But the ESA noted that “[n]umerous scientific studies have established that there is no causal connection between video games and violence."
Trump Sues to Keep Taxes Private
President Donald Trump, his re-election campaign, and the GOP have sued California over a recently-passed law that that requires presidential candidates to publicly disclose their tax returns or forfeit appearing on the Golden State ballot.
The law is “a naked political attack against the sitting president of the United States”, local and national Republican parties argued in one of the two lawsuits.
The Trump campaign argued in its lawsuit that Democrats are “on a crusade to obtain the president’s federal tax returns in the hopes of finding something they can use to harm him politically.”
In response to the legal actions, California Gov. Gavin Newsom (D) tweeted: "There’s an easy fix Mr President – release your returns as you promised during the campaign and follow the precedent of every president since 1973."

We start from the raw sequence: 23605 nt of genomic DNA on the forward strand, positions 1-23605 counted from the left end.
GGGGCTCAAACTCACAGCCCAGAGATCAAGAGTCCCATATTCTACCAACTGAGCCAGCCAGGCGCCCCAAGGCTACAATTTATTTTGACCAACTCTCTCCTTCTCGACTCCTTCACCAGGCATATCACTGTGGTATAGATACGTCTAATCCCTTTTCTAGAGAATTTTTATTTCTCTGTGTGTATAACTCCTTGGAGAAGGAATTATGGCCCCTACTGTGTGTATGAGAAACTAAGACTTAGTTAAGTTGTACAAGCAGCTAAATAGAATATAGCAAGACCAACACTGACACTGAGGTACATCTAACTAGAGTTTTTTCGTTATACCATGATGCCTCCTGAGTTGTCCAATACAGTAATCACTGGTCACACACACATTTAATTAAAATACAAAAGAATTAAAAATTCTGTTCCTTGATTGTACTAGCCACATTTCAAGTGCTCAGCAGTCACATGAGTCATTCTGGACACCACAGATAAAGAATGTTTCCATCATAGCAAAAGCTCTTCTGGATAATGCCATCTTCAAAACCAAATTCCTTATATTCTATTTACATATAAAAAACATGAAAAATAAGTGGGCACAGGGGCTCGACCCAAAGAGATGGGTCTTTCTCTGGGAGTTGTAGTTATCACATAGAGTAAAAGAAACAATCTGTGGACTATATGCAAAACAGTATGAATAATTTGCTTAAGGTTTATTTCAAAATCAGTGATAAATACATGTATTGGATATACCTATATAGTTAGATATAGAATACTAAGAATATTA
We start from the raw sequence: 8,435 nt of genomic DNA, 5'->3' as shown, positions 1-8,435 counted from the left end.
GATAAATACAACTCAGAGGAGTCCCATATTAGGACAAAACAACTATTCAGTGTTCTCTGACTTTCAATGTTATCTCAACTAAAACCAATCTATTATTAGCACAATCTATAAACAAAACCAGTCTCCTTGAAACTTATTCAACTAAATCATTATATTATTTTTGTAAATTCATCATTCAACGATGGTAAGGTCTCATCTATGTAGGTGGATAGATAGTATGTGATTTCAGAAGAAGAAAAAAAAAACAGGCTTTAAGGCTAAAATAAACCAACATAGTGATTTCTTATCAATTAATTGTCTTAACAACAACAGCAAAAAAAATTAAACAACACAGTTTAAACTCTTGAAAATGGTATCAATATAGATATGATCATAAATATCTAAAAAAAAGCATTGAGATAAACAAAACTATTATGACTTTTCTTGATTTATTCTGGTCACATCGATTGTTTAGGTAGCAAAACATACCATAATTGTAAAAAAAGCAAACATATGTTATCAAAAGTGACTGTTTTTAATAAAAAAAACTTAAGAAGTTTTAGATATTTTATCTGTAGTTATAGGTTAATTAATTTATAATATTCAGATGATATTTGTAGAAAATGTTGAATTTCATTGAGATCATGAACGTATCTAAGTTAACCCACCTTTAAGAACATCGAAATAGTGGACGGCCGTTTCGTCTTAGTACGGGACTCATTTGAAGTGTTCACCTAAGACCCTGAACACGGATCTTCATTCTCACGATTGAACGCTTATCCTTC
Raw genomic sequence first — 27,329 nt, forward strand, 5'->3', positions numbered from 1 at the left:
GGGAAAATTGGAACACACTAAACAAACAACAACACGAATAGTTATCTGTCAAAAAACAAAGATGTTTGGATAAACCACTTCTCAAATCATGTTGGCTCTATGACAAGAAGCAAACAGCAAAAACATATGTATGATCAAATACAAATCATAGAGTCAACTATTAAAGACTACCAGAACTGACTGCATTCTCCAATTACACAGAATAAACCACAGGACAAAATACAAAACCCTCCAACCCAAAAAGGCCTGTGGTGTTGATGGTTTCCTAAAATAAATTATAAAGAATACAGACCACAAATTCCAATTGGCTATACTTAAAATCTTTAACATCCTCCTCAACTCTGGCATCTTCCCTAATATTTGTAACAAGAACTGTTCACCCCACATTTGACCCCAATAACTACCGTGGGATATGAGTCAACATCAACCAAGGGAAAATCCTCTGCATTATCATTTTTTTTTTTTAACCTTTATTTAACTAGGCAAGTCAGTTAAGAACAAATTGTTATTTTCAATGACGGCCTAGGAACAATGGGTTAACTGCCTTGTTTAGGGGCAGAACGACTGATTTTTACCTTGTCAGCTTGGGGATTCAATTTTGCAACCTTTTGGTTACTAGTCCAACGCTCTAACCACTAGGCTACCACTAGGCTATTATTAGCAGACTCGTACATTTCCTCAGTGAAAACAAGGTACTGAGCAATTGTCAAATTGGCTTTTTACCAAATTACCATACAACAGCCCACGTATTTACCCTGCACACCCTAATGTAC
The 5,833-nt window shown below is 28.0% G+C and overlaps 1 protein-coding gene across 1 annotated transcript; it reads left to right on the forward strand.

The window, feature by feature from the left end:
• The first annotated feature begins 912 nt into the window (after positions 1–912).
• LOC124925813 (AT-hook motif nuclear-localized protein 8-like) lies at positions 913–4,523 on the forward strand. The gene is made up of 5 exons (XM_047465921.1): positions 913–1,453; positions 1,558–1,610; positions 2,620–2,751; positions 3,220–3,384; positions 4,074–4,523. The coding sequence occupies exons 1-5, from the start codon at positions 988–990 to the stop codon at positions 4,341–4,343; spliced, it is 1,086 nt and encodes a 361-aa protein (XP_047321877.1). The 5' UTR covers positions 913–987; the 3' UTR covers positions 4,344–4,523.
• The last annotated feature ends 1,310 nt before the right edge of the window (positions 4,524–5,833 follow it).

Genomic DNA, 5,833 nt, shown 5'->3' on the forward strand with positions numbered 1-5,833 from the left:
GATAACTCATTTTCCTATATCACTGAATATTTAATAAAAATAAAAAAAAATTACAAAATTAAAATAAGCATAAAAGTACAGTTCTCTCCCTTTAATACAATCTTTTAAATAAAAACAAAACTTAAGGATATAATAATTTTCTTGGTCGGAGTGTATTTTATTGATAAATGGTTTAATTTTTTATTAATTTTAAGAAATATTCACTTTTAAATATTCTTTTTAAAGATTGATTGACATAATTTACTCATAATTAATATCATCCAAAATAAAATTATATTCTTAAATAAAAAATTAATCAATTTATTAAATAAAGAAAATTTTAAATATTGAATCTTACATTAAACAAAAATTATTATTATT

Under the Radar
Sanctioning Chinese Officials Over Muslim Internment
Vice President Mike Pence has signaled that the Trump administration is open to sanctioning Chinese officials over the nation’s internment of Uyghurs and other predominantly Muslim ethnic minorities.
Bob Fu of ChinaAid, a Christian nonprofit, told Axios that Pence is considering using the Global Magnitsky Act to sanction top officials in Xinjiang, where Chinese authorities are holding more than 1 million Uyghur Muslims in “political re-education” internment camps.
The crackdown on Uyghurs extends beyond re-education camps. Xinjiang officials are collecting Muslim residents’ DNA and passports, restricting movement, and implementing political and cultural indoctrination in schools.
Refugee Relief Act Anniversary
On August 7, 1953, President Dwight D. Eisenhower signed the Refugee Relief Act into law, granting admission to 214,000 refugees fleeing persecution and communism.
In the aftermath of World War II, there were millions of displaced persons across Europe, many of whom fled into parts of Western Europe controlled by the allies to escape communist rule behind the Soviet Union’s “Iron Curtain”.